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The Natural History of Asymptomatic Hepatitis B Surface Antigen Carriers

Roberto de Franchis, MD; Gianmichele Meucci, MD; Maurizio Vecchi, MD; Maria Tatarella, MD; Massimo Colombo, MD; Ersilio Del Ninno, MD; Maria Grazia Rumi, MD; Maria Francesca Donato, MD; and Guido Ronchi, MD
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From Istituto di Medicina Interna, University of Milan, Milan, Italy. Requests for Reprints: Roberto de Franchis, MD, Istituto di Medicina Interna, Via Pace 9, 20122 Milano, Italy.

Copyright ©2004 by the American College of Physicians

Ann Intern Med. 1993;118(3):191-194. doi:10.7326/0003-4819-118-3-199302010-00006
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Objective: To assess the long-term outcome in hepatitis B surface antigen (HBsAg) carriers who have normal liver function tests, focusing on survival and the development of severe liver disease and hepatocellular carcinoma.

Design: Cohort study with a mean follow-up of 130 months.

Setting: Liver clinic of a referral center.

Patients: Ninety-two HBsAg-positive blood donors with normal liver function tests.

Measurements: Histologic evaluation of liver specimens at baseline; clinical, biochemical, and serologic follow-up; and repeat liver biopsy if clinically indicated or after 10 years of follow-up.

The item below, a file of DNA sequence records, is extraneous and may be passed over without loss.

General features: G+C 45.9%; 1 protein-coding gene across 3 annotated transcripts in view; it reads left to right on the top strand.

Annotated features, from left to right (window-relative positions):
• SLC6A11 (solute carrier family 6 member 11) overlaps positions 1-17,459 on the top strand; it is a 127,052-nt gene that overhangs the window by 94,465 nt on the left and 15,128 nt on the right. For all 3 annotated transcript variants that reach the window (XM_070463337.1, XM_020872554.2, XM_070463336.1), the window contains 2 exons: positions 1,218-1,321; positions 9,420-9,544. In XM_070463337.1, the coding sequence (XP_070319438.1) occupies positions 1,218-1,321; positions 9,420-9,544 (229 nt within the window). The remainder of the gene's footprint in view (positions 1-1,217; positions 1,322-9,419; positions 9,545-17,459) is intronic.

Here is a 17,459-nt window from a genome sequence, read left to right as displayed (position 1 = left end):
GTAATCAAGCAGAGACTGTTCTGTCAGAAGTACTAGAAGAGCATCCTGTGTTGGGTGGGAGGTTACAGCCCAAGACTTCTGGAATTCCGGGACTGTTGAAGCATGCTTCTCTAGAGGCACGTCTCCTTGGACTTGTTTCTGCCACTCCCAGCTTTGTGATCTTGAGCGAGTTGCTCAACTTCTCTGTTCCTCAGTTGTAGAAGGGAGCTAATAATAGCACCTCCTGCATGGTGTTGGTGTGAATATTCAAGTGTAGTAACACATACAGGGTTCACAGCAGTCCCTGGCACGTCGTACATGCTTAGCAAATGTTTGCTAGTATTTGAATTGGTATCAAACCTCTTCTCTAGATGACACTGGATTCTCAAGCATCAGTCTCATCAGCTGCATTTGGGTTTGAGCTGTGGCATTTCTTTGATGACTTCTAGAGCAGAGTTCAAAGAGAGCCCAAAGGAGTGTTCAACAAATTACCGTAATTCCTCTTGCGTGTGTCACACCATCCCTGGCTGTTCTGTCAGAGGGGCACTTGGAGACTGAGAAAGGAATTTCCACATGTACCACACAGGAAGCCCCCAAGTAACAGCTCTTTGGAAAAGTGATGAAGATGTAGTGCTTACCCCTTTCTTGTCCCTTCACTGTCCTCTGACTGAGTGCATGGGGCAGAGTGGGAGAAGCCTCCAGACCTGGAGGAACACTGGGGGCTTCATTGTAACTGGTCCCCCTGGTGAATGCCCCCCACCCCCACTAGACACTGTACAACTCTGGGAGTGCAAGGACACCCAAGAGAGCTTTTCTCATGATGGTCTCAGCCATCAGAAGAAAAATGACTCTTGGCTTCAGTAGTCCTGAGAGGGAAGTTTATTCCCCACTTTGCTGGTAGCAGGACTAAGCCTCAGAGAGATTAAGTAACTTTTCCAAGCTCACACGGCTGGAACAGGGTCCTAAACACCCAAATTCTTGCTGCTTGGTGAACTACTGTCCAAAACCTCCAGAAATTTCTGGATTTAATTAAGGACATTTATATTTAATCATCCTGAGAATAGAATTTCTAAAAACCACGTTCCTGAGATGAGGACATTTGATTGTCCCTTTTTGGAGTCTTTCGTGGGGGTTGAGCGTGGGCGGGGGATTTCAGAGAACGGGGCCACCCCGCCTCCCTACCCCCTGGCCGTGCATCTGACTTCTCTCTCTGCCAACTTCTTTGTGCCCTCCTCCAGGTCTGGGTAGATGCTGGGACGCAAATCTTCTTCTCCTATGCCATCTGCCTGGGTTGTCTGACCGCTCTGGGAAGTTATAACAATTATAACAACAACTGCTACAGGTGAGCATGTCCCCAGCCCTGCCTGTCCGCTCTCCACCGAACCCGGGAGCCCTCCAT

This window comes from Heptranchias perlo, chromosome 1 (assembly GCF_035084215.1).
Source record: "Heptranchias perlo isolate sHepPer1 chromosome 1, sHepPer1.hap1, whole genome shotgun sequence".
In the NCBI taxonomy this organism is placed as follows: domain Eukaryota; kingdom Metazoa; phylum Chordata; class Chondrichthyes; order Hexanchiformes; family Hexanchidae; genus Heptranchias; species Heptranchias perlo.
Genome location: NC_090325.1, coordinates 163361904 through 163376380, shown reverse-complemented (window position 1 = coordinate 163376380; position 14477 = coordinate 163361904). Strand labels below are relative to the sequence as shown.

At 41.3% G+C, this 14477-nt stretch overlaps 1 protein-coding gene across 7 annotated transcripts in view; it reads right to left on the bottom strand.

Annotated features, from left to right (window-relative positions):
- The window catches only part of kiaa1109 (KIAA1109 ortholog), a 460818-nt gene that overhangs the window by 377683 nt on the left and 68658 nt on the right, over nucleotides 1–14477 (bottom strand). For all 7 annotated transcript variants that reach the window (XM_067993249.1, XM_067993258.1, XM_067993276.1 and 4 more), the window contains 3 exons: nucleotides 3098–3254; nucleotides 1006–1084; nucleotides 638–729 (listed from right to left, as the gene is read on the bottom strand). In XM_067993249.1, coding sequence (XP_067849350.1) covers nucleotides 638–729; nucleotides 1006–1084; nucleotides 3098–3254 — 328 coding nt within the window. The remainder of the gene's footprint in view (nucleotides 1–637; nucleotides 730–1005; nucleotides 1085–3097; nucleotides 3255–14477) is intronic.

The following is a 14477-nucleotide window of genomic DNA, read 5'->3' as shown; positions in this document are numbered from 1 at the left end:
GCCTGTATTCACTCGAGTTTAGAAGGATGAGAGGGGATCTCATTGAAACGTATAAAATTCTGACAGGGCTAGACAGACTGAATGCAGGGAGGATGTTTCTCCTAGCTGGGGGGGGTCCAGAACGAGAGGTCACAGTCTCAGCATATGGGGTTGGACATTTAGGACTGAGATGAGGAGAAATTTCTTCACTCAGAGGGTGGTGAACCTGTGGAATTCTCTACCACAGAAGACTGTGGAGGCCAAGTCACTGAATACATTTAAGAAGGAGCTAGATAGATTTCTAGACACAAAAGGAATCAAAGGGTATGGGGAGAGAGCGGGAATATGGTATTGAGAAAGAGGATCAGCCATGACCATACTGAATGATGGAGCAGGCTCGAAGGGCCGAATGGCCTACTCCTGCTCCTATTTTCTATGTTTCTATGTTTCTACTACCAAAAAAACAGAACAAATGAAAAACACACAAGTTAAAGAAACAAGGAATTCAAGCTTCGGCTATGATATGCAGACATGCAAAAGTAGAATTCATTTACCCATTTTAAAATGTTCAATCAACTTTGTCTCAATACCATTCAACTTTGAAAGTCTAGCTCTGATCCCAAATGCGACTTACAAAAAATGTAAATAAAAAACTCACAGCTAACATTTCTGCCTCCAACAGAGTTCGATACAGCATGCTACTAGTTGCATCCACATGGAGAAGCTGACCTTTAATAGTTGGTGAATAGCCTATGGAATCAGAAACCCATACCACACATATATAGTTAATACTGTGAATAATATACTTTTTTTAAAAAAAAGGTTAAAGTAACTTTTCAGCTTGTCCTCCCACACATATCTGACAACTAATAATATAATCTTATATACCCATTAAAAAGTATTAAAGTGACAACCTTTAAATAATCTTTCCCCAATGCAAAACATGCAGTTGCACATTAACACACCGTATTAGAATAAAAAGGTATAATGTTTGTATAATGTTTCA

Results: At baseline, 69 subjects had normal histologic findings or only minor abnormalities, 18 had chronic persistent hepatitis, and 5 had mild chronic active hepatitis. Serum enzyme levels remained normal in 58 of 68 patients who had regular follow-up. Three patients had biochemical changes consistent with hepatitis B virus (HBV) infection; in one of these patients, a later histologic evaluation showed progression to chronic active hepatitis. One patient developed alcoholic cirrhosis. Six other patients had mild or transient transaminase elevations, with no evidence of HBV replication, hepatitis D virus infection, hepatitis C virus (HCV) infection, or histologic deterioration. Liver histologic findings also remained unchanged in 21 patients who showed no biochemical changes during 10 years of follow-up and consented to have repeated liver biopsy. Ten patients showed loss of HBsAg; 2 of these patients acquired antibody to hepatitis B surface antigen (anti-HBs). All patients who did not have regular follow-up, except 1, were interviewed by telephone during 1990: All denied having liver disease. No patients developed hepatocellular carcinoma.

Conclusions: Italian HBsAg carriers with initially normal liver function tests have an excellent prognosis: Delta superinfection is infrequent and the risk for developing hepatocellular carcinoma is low.





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